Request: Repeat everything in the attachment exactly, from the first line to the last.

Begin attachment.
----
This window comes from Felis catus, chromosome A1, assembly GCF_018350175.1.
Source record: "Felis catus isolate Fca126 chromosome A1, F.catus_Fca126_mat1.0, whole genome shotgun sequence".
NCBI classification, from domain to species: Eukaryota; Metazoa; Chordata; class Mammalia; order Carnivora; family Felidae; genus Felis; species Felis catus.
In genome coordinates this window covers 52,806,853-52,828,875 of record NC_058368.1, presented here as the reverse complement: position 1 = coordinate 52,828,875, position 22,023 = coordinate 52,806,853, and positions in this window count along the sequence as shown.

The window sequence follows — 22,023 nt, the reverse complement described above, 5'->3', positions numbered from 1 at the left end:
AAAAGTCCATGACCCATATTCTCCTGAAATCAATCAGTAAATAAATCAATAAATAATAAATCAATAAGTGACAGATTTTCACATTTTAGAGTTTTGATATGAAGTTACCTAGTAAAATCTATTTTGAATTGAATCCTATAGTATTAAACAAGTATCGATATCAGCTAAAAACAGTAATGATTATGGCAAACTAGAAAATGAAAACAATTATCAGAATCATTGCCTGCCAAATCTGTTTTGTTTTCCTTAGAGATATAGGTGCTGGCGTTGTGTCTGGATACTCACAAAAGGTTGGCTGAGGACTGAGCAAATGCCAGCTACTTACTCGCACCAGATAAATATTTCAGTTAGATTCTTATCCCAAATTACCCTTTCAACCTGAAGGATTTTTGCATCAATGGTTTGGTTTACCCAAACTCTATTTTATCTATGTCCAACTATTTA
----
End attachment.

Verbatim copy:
This window comes from Felis catus, chromosome A1, assembly GCF_018350175.1.
Source record: "Felis catus isolate Fca126 chromosome A1, F.catus_Fca126_mat1.0, whole genome shotgun sequence".
NCBI classification, from domain to species: Eukaryota; Metazoa; Chordata; class Mammalia; order Carnivora; family Felidae; genus Felis; species Felis catus.
In genome coordinates this window covers 52,806,853-52,828,875 of record NC_058368.1, presented here as the reverse complement: position 1 = coordinate 52,828,875, position 22,023 = coordinate 52,806,853, and positions in this window count along the sequence as shown.

The window sequence follows — 22,023 nt, the reverse complement described above, 5'->3', positions numbered from 1 at the left end:
AAAAGTCCATGACCCATATTCTCCTGAAATCAATCAGTAAATAAATCAATAAATAATAAATCAATAAGTGACAGATTTTCACATTTTAGAGTTTTGATATGAAGTTACCTAGTAAAATCTATTTTGAATTGAATCCTATAGTATTAAACAAGTATCGATATCAGCTAAAAACAGTAATGATTATGGCAAACTAGAAAATGAAAACAATTATCAGAATCATTGCCTGCCAAATCTGTTTTGTTTTCCTTAGAGATATAGGTGCTGGCGTTGTGTCTGGATACTCACAAAAGGTTGGCTGAGGACTGAGCAAATGCCAGCTACTTACTCGCACCAGATAAATATTTCAGTTAGATTCTTATCCCAAATTACCCTTTCAACCTGAAGGATTTTTGCATCAATGGTTTGGTTTACCCAAACTCTATTTTATCTATGTCCAACTATTTA